Pedestrian fatalities hit all-time high in Colorado

Friday, April 20, 2018 9:06 PM
A driver was attempting to turn south onto Main Avenue from East College Drive when he struck two pedestrians in the crosswalk in 2013. According to the Colorado Department of Transportation, 93 pedestrians were killed in Colorado in 2017, up 11 percent from 84 pedestrian fatalities in 2016.

The number of pedestrian fatalities in the United States has grown substantially faster than all other traffic deaths in recent years, including in Colorado where pedestrian fatalities reached an all-time high in 2017, according to the Colorado Department of Transportation.

CDOT reports 93 pedestrians were killed in Colorado in 2017, up 11 percent from 84 pedestrian fatalities in 2016 and 45 percent from 2015 when 64 pedestrians died.

Scott Sholes, emergency medical services chief for Durango Fire Protection District, said EMS staff members responded to 17 pedestrian accidents in 2017, and three so far this year.

“Even at low speeds, that’s a lot of energy,” he said. “Cars are hard and the ground is harder. Generally, unless it’s a fairly low speed, there are injuries involved.”

Two pedestrians were killed in March 2017 along Main Avenue near 21st Street after a vehicle jumped a curb and hit them on the sidewalk.

The driver was charged with two counts of careless driving resulting in death.

On average, EMS staff respond to about 15 car crashes involving pedestrians every year, Sholes said.

“There does seem to be an inordinate increase in pedestrian fatalities,” said CDOT spokesman Sam Cole. “It’s going to be attributable to many different factors.”

Pedestrians represented 14 percent of all traffic fatalities statewide, according to a news release from CDOT.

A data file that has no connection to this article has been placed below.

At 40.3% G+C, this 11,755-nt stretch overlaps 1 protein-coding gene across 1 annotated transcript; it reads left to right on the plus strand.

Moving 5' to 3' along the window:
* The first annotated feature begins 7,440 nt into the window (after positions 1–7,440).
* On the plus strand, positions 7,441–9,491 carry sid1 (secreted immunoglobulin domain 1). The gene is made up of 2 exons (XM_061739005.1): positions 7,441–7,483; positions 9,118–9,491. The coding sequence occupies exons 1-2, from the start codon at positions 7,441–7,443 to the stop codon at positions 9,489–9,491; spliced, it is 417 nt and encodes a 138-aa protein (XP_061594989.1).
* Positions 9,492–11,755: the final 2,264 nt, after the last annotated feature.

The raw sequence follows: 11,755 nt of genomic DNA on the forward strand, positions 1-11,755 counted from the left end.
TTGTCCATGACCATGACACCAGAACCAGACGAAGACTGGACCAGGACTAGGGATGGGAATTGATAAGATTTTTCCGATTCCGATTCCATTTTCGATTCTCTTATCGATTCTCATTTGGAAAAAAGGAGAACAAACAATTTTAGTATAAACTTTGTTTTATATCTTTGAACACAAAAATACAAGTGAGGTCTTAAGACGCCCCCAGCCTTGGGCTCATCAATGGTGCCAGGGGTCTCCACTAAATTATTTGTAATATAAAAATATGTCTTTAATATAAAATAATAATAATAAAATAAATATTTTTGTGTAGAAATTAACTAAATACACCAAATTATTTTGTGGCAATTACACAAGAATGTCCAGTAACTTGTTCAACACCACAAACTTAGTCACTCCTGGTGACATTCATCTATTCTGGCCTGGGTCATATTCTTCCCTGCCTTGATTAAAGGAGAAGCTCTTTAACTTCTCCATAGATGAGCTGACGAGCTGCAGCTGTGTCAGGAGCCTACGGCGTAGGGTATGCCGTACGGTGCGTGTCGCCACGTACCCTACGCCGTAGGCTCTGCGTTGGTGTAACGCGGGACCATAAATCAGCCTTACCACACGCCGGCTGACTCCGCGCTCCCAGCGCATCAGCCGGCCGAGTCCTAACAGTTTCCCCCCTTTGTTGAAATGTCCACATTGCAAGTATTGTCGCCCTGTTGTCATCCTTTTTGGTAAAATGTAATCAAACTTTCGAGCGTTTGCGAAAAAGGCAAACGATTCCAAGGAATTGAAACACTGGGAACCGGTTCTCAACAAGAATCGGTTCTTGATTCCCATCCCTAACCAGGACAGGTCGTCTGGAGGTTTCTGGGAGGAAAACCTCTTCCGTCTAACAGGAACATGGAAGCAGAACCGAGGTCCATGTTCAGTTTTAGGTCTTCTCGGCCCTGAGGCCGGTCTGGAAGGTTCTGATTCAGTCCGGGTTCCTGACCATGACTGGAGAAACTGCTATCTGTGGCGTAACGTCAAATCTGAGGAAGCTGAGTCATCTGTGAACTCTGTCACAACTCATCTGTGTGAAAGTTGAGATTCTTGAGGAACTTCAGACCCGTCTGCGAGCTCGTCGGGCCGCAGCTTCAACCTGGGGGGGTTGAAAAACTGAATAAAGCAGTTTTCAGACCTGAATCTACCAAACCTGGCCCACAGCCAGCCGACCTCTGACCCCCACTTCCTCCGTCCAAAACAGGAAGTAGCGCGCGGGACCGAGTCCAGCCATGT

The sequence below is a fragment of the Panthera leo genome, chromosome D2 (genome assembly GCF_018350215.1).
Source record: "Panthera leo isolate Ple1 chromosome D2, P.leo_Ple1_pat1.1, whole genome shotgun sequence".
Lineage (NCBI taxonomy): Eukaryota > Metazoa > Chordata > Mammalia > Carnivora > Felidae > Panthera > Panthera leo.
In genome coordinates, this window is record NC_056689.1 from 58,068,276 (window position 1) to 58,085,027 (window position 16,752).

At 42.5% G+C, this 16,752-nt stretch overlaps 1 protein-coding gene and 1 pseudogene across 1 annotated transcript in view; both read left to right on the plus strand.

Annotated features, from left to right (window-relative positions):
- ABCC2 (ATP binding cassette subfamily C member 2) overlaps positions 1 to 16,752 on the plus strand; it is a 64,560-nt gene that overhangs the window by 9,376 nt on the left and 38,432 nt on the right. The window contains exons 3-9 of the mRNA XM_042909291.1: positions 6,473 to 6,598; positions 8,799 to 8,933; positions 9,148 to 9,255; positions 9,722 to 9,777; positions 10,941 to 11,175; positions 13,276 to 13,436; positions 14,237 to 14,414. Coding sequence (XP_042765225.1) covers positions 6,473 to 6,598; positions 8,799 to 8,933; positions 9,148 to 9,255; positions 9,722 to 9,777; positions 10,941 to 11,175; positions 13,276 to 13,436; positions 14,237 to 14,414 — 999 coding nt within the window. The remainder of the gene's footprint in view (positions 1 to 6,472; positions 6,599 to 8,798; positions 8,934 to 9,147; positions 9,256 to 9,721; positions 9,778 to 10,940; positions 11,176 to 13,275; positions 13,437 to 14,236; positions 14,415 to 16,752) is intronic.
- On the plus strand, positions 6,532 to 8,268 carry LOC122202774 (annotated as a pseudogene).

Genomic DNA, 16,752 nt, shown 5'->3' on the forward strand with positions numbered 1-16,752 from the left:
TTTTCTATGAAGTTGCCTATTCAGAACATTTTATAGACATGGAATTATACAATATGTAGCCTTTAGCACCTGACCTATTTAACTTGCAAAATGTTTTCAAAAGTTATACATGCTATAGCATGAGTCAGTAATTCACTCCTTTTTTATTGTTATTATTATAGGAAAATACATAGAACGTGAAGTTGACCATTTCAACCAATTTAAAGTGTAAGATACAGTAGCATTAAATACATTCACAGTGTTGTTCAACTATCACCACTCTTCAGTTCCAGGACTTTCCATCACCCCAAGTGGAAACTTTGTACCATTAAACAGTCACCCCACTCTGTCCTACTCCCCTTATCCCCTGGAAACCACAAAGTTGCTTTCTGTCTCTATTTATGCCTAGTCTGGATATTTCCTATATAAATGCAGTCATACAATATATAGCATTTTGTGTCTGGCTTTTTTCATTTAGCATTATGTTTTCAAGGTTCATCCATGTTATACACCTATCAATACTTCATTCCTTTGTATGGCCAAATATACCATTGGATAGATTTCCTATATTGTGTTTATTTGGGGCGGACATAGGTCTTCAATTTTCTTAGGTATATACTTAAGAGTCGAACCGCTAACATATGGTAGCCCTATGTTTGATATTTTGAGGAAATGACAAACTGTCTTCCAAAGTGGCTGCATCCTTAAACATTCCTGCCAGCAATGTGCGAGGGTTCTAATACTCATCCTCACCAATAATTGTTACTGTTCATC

Cole said both drivers and pedestrians can be responsible for pedestrian fatalities, but more blame rests on the driver because pedestrians are incredibly vulnerable.

“Drivers need to stay off of their phones and slow down,” he said. “Don’t block crosswalks; make sure they are accessible to pedestrians.”

The majority of pedestrian fatalities don’t occur in intersections, Cole said.

Pedestrians crossing the road mid-block are more likely to be hit by vehicles.

“Pedestrians are crossing on a part of the road where drivers don’t expect to see them or are looking for them,” Cole said. “Drivers will be going faster than at an intersection where there is a stoplight.”

Main Avenue is a reoccurring spot for car crashes involving pedestrians, Sholes said.

“It happens a lot at places where pedestrians are stepping out and cars are turning with the flow of traffic,” he said. “Often, they are looking left as they are initiating their turn.”

He said another common crash scenario involves two lanes of traffic traveling in the same direction, such as on Main Avenue.

“One car will stop and block the vision for the other car traveling in the same direction,” he said, adding he has investigated several fatalities that happened under this circumstance.

Sholes said pedestrians should never assume a driver is going to stop.

“Drivers can often look right at a pedestrian, but they are looking past a them,” he said. “They blend in to a certain extent. You have to try and make eye contact, and anticipate what motorists are doing.”